The Universe needs Waggy tails

I like to go for breakfast at least once a week to my local coffee shop. There is something opulent about going out by yourself and eating a croissant and having a latte. Sitting in the comfy corner, I like to write, and just watch the people as they come and go. The lady that runs the shop is really friendly and greets everyone with a smile, most being regular customers she knows exactly what they want. I’m no exception, they know that I have soya instead of milk and I just order a latte, they haven’t yet got it wrong. It’s the little things that count in life. This morning the barista wasn’t a happy soul. He is suffering from singledom and he is wearing his loneliness on his sleeve, and his back and his hood, everywhere in fact. I do feel for him, I couldn’t imagine being single again, even though I spent eleven years on my own. What I can’t understand is why he stopped looking at what he has. I remembered a conversation that we once had. He had told me that in the scheme of things he played no part in the makeup of the Universe. I was astounded.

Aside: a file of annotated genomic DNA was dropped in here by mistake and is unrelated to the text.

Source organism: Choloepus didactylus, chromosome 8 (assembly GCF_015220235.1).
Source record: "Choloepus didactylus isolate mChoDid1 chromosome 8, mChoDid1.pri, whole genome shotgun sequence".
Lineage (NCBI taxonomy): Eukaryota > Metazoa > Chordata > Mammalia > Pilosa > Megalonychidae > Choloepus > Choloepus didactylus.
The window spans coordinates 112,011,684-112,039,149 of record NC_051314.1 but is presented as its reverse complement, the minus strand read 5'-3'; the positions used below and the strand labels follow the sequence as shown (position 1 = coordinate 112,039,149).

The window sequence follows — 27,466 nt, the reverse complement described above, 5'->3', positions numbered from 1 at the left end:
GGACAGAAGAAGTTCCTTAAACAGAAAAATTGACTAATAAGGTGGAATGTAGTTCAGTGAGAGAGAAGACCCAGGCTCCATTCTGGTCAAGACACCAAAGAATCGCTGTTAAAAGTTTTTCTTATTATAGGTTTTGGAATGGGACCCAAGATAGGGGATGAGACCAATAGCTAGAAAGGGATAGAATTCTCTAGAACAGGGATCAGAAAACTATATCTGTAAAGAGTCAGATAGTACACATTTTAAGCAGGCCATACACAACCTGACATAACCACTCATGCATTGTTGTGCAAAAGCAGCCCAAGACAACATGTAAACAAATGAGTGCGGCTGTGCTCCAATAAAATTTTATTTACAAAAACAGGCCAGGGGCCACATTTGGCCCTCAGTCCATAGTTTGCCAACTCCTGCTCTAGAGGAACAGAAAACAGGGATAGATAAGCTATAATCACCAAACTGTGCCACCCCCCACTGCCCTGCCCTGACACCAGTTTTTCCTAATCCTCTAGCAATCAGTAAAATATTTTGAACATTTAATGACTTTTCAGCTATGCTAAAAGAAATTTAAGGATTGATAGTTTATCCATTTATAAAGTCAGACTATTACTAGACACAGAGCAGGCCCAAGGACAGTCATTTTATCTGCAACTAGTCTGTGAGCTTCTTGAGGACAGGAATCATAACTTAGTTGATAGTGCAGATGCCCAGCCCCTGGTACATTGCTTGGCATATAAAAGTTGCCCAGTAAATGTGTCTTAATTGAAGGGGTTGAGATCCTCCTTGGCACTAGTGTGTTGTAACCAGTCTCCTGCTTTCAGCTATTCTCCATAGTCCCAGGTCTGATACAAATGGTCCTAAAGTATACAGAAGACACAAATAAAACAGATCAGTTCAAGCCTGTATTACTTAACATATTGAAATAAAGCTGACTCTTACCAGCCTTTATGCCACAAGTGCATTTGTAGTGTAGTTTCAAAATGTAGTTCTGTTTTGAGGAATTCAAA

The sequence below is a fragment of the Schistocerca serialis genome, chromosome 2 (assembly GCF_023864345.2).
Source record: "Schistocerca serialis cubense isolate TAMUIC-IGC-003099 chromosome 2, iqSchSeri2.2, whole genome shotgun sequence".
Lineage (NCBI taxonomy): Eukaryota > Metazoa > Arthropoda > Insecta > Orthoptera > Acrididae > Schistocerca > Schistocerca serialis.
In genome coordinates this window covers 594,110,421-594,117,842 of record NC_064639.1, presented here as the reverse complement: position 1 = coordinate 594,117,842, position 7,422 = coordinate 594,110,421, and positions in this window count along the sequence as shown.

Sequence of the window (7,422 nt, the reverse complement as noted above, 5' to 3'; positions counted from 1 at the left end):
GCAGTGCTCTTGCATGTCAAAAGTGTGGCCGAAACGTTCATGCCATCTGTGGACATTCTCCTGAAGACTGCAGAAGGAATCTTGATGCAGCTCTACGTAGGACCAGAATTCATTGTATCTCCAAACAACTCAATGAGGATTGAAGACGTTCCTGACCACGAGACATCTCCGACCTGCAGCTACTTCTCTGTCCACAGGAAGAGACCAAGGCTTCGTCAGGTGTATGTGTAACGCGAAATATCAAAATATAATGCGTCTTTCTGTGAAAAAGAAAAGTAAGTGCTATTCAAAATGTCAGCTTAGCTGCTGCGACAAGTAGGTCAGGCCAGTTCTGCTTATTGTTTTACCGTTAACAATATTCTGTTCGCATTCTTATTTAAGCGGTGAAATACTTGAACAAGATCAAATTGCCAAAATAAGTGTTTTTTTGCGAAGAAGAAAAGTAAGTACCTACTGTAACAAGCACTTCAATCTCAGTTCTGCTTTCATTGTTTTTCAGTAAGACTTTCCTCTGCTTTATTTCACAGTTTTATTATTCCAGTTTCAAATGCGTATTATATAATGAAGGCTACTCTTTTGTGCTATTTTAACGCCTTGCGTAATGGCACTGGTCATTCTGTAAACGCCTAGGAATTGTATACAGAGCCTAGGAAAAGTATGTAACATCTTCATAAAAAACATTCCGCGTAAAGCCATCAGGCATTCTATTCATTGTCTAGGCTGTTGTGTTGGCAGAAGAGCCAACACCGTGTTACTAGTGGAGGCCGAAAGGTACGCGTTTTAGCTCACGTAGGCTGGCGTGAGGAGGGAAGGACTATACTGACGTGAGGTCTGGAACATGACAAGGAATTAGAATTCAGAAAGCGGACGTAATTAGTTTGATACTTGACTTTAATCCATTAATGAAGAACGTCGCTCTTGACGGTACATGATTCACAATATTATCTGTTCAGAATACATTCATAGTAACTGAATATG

I see the Universe as a great big clock. Imagine all the cogs it takes to make up infinite time. No, too much to imagine? Then try this, picture the Universe, like the ones you see in the movies, all those clusters of stars that swirl in beautiful patterns, zoom in, that’s it, closer now, pick one, that one. That one is the Milky Way, go on take a closer look. Pick a star, oh look that’s our Sun, there are hundreds of Suns to pick from in this one Galaxy alone, in fact there are more than a hundred billion stars in The Milky Way alone. You got that tiny one, it’s ours, it feeds our planet and we are one of eight, or nine, not sure, some say they have found another planet, some say that Pluto isn’t a planet, let’s give them all the benefit of a doubt. We belong in this solar system. Get closer, that’s it, there are five continents, that’s the big land masses, we could count all the land masses and islands, of which it is said there are hundred thousand. Some of them have towns, cities even, most are uninhabited but there are those that humans have invaded and occupied over time, those that have grown into countries and those that have been abandoned. Let’s pick one. That one, I like that one, it is the largest of a group of several. There it sits on the edge of a continent. I’m zooming in again, down a bit, left a bit, up a bit, just there. That huge great city, just to the North West, there are a couple to pick from, but I pick that one. Keep going, get closer, there are some small towns on the outskirts and some villages, made up of streets and houses in which you will find the people. Us, we made this, these are our dwellings. Everything we do is reflected by our surroundings. If I don’t do my gardening I change the Universe because as you zoom in, you will see different plants in my garden. If I go to work at a different place, then I may move and someone else will live in my house that does like to garden and once again I will have affected the way the Universe grows and changes.